StrategyHack brings together startups and marketing specialists

source: written by Jon Chang on AlleyWatch

Finally, New York City offers an all-day ‘hackathon’ for marketing and product development. StrategyHack, organized by The Inventure Co., brings together marketers and early-stage startups for a day of hacking together marketing strategies. The first Hack was hosted in March and the second has been planned for June. Applications are open to marketing strategists and startups until May 26th.

The first StrategyHack brought together ten startups with twenty-nine marketing strategists and three expert mentors for an afternoon of valuable marketing and product development. Each startup was carefully matched with three marketing specialists and was also given private sessions with industry experts, including Mattan Griffel of GrowHack, Bill Smartt of Smartt Talk, and James Bruni of Bruni PR.

Organized by Peter Crysdale and Aimee Styler, the idea for StrategyHack grew out of Crysdale’s experiences doing marketing strategy consulting for startups, and discussions with other marketing professionals eager to learn more about the startup world.

This was a learning experience for the organizers, too.

Peter Crysdale and Aimee Styler, Organizers of StrategyHack

“When we began planning this event in January, we were hoping to get five really great teams to participate,” said Crysdale, who is also founder of The Inventure Co. “We felt the price points had been set at a reasonable level, but doubted that we could convince enough teams to pay for an event they’d never heard of before. We ended up getting thirty-five product applications and accepted ten teams.

“I realized that there were two major silos in NYC: product people and marketing/communications people. They rarely have opportunities to interact, even though there is a lot to be gained on both sides.”

Jonathan Chen, a participating marketing strategist, attended precisely for that reason. He jumped on the opportunity to start learning more about how startups view marketing.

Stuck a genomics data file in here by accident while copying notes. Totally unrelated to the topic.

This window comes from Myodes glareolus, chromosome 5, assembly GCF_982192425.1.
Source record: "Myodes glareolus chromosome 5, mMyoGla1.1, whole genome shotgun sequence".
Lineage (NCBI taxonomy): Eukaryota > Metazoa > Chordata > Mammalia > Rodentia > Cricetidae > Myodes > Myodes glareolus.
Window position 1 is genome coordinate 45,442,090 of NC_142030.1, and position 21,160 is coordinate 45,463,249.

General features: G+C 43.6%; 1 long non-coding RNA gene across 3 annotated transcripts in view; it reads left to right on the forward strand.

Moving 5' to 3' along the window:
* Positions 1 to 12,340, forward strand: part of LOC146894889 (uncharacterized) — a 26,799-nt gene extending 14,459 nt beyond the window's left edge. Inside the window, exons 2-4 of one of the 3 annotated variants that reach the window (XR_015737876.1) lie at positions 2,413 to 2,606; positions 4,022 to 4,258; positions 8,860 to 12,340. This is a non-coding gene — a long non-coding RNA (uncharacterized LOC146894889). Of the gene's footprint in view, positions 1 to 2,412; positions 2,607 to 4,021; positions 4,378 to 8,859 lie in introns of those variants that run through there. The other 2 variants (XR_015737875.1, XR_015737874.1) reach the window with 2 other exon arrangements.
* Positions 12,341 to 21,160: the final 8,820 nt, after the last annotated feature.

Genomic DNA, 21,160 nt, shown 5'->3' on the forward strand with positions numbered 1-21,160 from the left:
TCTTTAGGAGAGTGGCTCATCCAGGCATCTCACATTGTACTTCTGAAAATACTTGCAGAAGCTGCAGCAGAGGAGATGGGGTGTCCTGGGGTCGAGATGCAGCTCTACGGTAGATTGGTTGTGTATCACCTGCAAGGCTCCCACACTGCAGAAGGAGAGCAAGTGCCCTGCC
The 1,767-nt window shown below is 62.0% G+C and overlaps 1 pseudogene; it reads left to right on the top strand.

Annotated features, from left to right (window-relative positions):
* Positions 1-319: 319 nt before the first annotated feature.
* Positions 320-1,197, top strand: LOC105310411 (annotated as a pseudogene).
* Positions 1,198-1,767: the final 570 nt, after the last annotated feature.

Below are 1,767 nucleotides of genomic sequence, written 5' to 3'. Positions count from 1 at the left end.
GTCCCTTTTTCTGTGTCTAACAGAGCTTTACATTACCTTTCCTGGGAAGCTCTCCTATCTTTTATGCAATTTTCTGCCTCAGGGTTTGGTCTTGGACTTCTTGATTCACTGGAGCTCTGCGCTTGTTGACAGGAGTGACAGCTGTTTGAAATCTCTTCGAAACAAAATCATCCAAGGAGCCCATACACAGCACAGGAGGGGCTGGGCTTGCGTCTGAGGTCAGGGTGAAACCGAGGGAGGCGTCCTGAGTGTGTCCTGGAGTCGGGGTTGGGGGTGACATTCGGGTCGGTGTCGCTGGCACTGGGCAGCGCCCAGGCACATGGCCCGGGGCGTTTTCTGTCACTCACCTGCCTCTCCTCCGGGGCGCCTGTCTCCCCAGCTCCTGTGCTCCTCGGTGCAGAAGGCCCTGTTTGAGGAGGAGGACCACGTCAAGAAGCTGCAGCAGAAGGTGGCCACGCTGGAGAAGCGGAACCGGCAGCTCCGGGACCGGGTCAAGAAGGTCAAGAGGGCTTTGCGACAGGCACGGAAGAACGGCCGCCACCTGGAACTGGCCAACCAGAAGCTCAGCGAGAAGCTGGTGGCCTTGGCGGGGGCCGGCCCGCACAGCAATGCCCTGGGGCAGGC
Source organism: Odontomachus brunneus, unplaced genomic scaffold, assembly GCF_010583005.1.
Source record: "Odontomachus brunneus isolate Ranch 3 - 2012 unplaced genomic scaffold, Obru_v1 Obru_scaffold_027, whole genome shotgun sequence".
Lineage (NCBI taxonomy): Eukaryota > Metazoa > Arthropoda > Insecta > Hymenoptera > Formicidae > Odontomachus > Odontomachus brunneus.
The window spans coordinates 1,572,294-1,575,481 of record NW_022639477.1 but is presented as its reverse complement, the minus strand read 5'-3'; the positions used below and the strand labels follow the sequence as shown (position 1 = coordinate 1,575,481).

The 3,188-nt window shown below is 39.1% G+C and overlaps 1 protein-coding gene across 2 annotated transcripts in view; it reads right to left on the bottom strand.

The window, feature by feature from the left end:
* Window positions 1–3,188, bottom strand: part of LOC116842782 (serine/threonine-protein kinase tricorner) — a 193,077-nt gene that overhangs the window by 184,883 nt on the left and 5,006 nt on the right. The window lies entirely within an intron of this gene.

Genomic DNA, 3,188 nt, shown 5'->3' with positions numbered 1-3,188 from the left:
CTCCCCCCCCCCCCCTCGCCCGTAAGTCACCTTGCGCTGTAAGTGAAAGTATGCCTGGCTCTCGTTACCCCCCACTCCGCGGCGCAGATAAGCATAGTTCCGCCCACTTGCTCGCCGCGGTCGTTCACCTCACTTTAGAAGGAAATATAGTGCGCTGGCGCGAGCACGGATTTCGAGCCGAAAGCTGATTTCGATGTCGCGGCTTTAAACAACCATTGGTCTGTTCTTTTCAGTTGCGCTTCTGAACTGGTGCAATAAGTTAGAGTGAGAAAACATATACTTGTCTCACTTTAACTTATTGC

“Our largest uncertainty was whether marketing strategists would be incentivized to pay the $20 to participate, but we ended up selling out of ‘marketing strategist’ tickets more than a week before the event,” Crysdale added.

One participant, Pierre Wooldridge of Coupons at Checkout, described StrategyHack as “a completely unique event. It was refreshing. Unlike other hackathons, this one brought real teams addressing real problems. Everyone came with a real product and a desire to get things done; everyone learned something; and everyone wanted to help each other out. It was an incredibly supportive environment.”

Each of these startups worked all day, then gave presentations about what they learned and what improvements were made to the product.

  • Cannonball is an add-on to Google Calendar like Mailbox is an extension for DropBox.
  • Centzy is a price-based search engine for local businesses.
  • Conductrics offers advanced testing and optimization tools for online applications.
  • Cookbook Create is an online service that creates print-on-demand versions of original recipes.
  • Coupons at Checkout is a browser plug-in that provides coupon codes during the online checkout process.
  • RoomHints is a mobile app that connects designers with people who are looking for furniture and design help.
  • The Shoplift is a website that does for shopping what Twitter does for news.
  • Standbuy is a crowd-funding platform specifically created to ease the financial stresses of cancer.
  • Tawkers is a website and mobile app that facilitates public conversation and helps establish thought-leaders who are interested in creating original content.
  • TripCommon is a platform that decreases the hassle and price of arranging travel with groups of people who don’t live near each other.

Not too shabby for the first StrategyHack, and the team is working on improving the event for its second round. Tiff Wilson of RoomHints expressed one possible improvement. She was frustrated because her marketing strategist had conflicting expectations going into the afternoon.

“My strategist didn’t know a lot about early stage startups. She mostly had experience working with corporations, but working with American Express is a way different animal. Creating a 3-month marketing and positioning plan is awesome, but my whole strategy can change tomorrow morning if 50,000 new downloads submit pictures of something outside of our current focus,” said Wilson. For her, it’s more beneficial to create an abstract and simple marketing strategy.

StrategyHack hit an untapped nerve in the NYC startup and marketing communities. The word is out and expect strong responses from both product developers and marketing specialists. And no doubt an even bigger turnout, next time around.

Jon ChangComment